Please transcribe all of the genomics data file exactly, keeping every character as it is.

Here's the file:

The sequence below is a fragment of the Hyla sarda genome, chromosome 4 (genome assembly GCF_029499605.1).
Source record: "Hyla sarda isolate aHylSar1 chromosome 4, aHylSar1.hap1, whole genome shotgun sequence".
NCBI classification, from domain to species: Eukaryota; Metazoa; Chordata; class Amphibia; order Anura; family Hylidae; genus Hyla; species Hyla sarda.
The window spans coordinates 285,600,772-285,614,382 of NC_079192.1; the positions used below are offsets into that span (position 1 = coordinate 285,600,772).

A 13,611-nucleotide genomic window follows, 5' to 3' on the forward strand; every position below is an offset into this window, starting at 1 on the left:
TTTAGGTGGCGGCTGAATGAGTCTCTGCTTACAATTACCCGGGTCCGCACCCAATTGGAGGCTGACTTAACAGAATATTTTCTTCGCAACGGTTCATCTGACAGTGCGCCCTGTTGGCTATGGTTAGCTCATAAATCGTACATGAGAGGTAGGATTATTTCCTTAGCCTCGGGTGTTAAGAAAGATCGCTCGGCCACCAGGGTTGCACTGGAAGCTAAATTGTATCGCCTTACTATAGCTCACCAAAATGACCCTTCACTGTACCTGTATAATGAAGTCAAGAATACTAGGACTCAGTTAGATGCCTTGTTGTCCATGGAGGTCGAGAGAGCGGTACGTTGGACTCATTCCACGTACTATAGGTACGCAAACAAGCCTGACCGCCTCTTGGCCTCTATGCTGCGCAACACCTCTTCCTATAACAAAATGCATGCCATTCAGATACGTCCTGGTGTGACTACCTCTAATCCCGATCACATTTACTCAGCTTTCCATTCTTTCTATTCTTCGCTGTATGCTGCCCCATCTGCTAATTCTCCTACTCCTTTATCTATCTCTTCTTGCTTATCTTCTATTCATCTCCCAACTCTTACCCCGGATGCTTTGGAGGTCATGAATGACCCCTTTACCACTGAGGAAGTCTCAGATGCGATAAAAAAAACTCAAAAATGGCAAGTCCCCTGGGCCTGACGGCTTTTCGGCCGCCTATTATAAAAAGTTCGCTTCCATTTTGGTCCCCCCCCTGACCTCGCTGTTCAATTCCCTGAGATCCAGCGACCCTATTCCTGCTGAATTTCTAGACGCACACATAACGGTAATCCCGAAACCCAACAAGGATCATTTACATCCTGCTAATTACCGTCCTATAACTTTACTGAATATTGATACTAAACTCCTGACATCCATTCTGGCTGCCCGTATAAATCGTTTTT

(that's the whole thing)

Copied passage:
The sequence below is a fragment of the Hyla sarda genome, chromosome 4 (genome assembly GCF_029499605.1).
Source record: "Hyla sarda isolate aHylSar1 chromosome 4, aHylSar1.hap1, whole genome shotgun sequence".
NCBI classification, from domain to species: Eukaryota; Metazoa; Chordata; class Amphibia; order Anura; family Hylidae; genus Hyla; species Hyla sarda.
The window spans coordinates 285,600,772-285,614,382 of NC_079192.1; the positions used below are offsets into that span (position 1 = coordinate 285,600,772).

A 13,611-nucleotide genomic window follows, 5' to 3' on the forward strand; every position below is an offset into this window, starting at 1 on the left:
TTTAGGTGGCGGCTGAATGAGTCTCTGCTTACAATTACCCGGGTCCGCACCCAATTGGAGGCTGACTTAACAGAATATTTTCTTCGCAACGGTTCATCTGACAGTGCGCCCTGTTGGCTATGGTTAGCTCATAAATCGTACATGAGAGGTAGGATTATTTCCTTAGCCTCGGGTGTTAAGAAAGATCGCTCGGCCACCAGGGTTGCACTGGAAGCTAAATTGTATCGCCTTACTATAGCTCACCAAAATGACCCTTCACTGTACCTGTATAATGAAGTCAAGAATACTAGGACTCAGTTAGATGCCTTGTTGTCCATGGAGGTCGAGAGAGCGGTACGTTGGACTCATTCCACGTACTATAGGTACGCAAACAAGCCTGACCGCCTCTTGGCCTCTATGCTGCGCAACACCTCTTCCTATAACAAAATGCATGCCATTCAGATACGTCCTGGTGTGACTACCTCTAATCCCGATCACATTTACTCAGCTTTCCATTCTTTCTATTCTTCGCTGTATGCTGCCCCATCTGCTAATTCTCCTACTCCTTTATCTATCTCTTCTTGCTTATCTTCTATTCATCTCCCAACTCTTACCCCGGATGCTTTGGAGGTCATGAATGACCCCTTTACCACTGAGGAAGTCTCAGATGCGATAAAAAAAACTCAAAAATGGCAAGTCCCCTGGGCCTGACGGCTTTTCGGCCGCCTATTATAAAAAGTTCGCTTCCATTTTGGTCCCCCCCCTGACCTCGCTGTTCAATTCCCTGAGATCCAGCGACCCTATTCCTGCTGAATTTCTAGACGCACACATAACGGTAATCCCGAAACCCAACAAGGATCATTTACATCCTGCTAATTACCGTCCTATAACTTTACTGAATATTGATACTAAACTCCTGACATCCATTCTGGCTGCCCGTATAAATCGTTTTT